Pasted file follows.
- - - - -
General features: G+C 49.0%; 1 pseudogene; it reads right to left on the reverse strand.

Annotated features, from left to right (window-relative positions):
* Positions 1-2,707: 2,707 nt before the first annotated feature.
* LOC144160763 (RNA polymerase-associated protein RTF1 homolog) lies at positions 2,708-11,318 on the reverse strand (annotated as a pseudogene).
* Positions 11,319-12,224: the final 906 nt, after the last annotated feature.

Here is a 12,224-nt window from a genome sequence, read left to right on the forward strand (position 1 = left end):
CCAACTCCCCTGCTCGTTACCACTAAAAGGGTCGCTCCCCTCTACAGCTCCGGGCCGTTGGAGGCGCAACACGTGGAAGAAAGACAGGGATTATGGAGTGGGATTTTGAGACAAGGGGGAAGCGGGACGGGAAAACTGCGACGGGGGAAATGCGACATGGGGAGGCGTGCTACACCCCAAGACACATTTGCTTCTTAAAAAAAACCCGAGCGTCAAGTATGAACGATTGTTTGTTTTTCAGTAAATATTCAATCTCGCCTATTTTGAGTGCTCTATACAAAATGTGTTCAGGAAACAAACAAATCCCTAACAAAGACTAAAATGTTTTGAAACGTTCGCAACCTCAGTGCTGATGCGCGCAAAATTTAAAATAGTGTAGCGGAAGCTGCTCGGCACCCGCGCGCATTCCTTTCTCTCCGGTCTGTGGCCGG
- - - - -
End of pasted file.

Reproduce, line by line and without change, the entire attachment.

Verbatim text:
General features: G+C 49.0%; 1 pseudogene; it reads right to left on the reverse strand.

Annotated features, from left to right (window-relative positions):
* Positions 1-2,707: 2,707 nt before the first annotated feature.
* LOC144160763 (RNA polymerase-associated protein RTF1 homolog) lies at positions 2,708-11,318 on the reverse strand (annotated as a pseudogene).
* Positions 11,319-12,224: the final 906 nt, after the last annotated feature.

Here is a 12,224-nt window from a genome sequence, read left to right on the forward strand (position 1 = left end):
CCAACTCCCCTGCTCGTTACCACTAAAAGGGTCGCTCCCCTCTACAGCTCCGGGCCGTTGGAGGCGCAACACGTGGAAGAAAGACAGGGATTATGGAGTGGGATTTTGAGACAAGGGGGAAGCGGGACGGGAAAACTGCGACGGGGGAAATGCGACATGGGGAGGCGTGCTACACCCCAAGACACATTTGCTTCTTAAAAAAAACCCGAGCGTCAAGTATGAACGATTGTTTGTTTTTCAGTAAATATTCAATCTCGCCTATTTTGAGTGCTCTATACAAAATGTGTTCAGGAAACAAACAAATCCCTAACAAAGACTAAAATGTTTTGAAACGTTCGCAACCTCAGTGCTGATGCGCGCAAAATTTAAAATAGTGTAGCGGAAGCTGCTCGGCACCCGCGCGCATTCCTTTCTCTCCGGTCTGTGGCCGG